’24 POTUS Candidate Promises to Release Epstein’s Client List If Elected President

OPINION:  This article contains commentary which may reflect the author’s opinion

Biotech entrepreneur Vivek Ramaswamy, who is running for the Republican nomination for president in 2024, has made a daring promise to expose Jeffrey Epstein’s “client list” if he is elected president. Ramaswamy is one of the candidates for the Republican candidacy. On Friday, Ramaswamy turned to Twitter to make his demand known in response to the news that Deutsche Bank had settled a lawsuit with Epstein’s claimed sexual abuse victims for $75 million. The case had been filed against Deutsche Bank by the victims.

On Friday, Ramaswamy posted a message on Twitter in reaction to a news report that discussed Deutsche Bank’s agreement to pay $75 million to settle a lawsuit brought by alleged victims of sexual abuse committed by Epstein. “Jeffrey Epstein didn’t act alone. Where’s the client list?”

“Release it now. I’ll do it as President,” he added.

This promise was made by Ramaswamy at a time when there has been a recent uptick in the general public’s interest in the identity of persons who are connected in some way to Epstein, a well-connected billionaire and convicted sex offender. Before Epstein’s death in 2019, which was later determined to be a suicide by hanging, he was charged with many charges of child sex trafficking prior to his death in a Manhattan jail cell. It was common knowledge that he moved around in high-society circles and that he had maintained relationships with a large number of notable persons.

The class-action lawsuit that was initiated against Deutsche Bank by two unnamed women who accused the bank of assisting Epstein’s trafficking activities was recently resolved by the bank through the payment of a settlement of $75 million. The ladies alleged that the bank intentionally benefited from engaging in Epstein’s sex-trafficking organization, impeded enforcement of the Trafficking Victims Protection Act, and negligently failed to prevent physical injury. The women also claimed that the bank blocked enforcement of the Trafficking Victims Protection Act and failed to prevent physical harm.

The Wall Street Journal’s most recent articles have revealed additional well-known people with connections to Epstein. These individuals were mentioned in Epstein’s private itinerary even though they weren’t mentioned in his famed black book or flight logs. According to Epstein’s itinerary from September 8, 2014, meetings with Bill Gates, Leon Black, Thomas Pritzker, and Mortimer Zuckerman were scheduled for that day. There are contacts between Epstein, CIA Director William Burns, and former MIT Professor Noam Chomsky, according to other records obtained by the Journal.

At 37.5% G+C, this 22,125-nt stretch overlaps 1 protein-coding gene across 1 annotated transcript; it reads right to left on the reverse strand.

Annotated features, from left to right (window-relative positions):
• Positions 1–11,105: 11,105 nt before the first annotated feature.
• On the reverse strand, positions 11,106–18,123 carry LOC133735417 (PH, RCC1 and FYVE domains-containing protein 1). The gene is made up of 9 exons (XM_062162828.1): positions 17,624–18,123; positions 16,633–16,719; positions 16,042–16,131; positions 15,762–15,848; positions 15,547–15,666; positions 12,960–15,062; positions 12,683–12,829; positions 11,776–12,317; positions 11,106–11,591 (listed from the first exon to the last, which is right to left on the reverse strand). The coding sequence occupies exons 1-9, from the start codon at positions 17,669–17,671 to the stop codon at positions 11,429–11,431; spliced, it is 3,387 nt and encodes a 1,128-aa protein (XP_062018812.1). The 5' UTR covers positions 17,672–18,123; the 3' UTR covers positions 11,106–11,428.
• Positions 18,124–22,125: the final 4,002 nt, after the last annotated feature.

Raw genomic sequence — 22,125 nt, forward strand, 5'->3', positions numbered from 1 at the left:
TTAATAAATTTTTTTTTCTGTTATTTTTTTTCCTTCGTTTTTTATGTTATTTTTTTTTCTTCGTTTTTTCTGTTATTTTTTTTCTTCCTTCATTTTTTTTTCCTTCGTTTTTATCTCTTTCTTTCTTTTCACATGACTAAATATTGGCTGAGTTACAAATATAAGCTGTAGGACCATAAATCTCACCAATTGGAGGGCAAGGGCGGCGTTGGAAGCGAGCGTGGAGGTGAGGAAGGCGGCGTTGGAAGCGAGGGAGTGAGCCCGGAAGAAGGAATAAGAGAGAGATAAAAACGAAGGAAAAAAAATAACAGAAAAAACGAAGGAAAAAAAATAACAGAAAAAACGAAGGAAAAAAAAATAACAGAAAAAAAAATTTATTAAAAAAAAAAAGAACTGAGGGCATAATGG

The idea that Epstein was a spy or agent who was gathering “blackmail material” on the most influential persons in the world is strengthened by the discovery of his secret calendar. Why Epstein met with the CIA Director or the former White House lawyer is a mystery.

According to the Wall Street Journal story, the meetings took place after Epstein had served time in prison in 2008 for a sex offence involving a juvenile.

A recent article from The New York Times claims that Peter Thiel most certainly met with the convicted sex offender Jeffrey Epstein “several” times in 2014.

Ramaswamy is not the only candidate who has pledged to make public records of great public interest available. The leading Republican and prospective presidential contender, former President Donald Trump, recently declared that he would make all documents pertaining to President John F. Kennedy’s 1963 assassination public. Trump directed the release of over 2,800 uncensored papers to the National Archives website while in office, although he kept a small number back due to concerns about national security, law enforcement, and foreign policy.

In 2018, Trump’s office gave the justification that the public’s immediate interest in disclosure outweighs any measurable harm to national security, law enforcement, or foreign affairs. Trump has now committed to reviewing those redactions throughout the course of the following three years and releasing the remaining material early in his conceivable future term.

When asked if there was anything in the JFK archives that the public ought to be worried about, Trump declined to answer, saying he didn’t want to talk about it. However, he emphasized the fact that he had already made assassination-related materials public.


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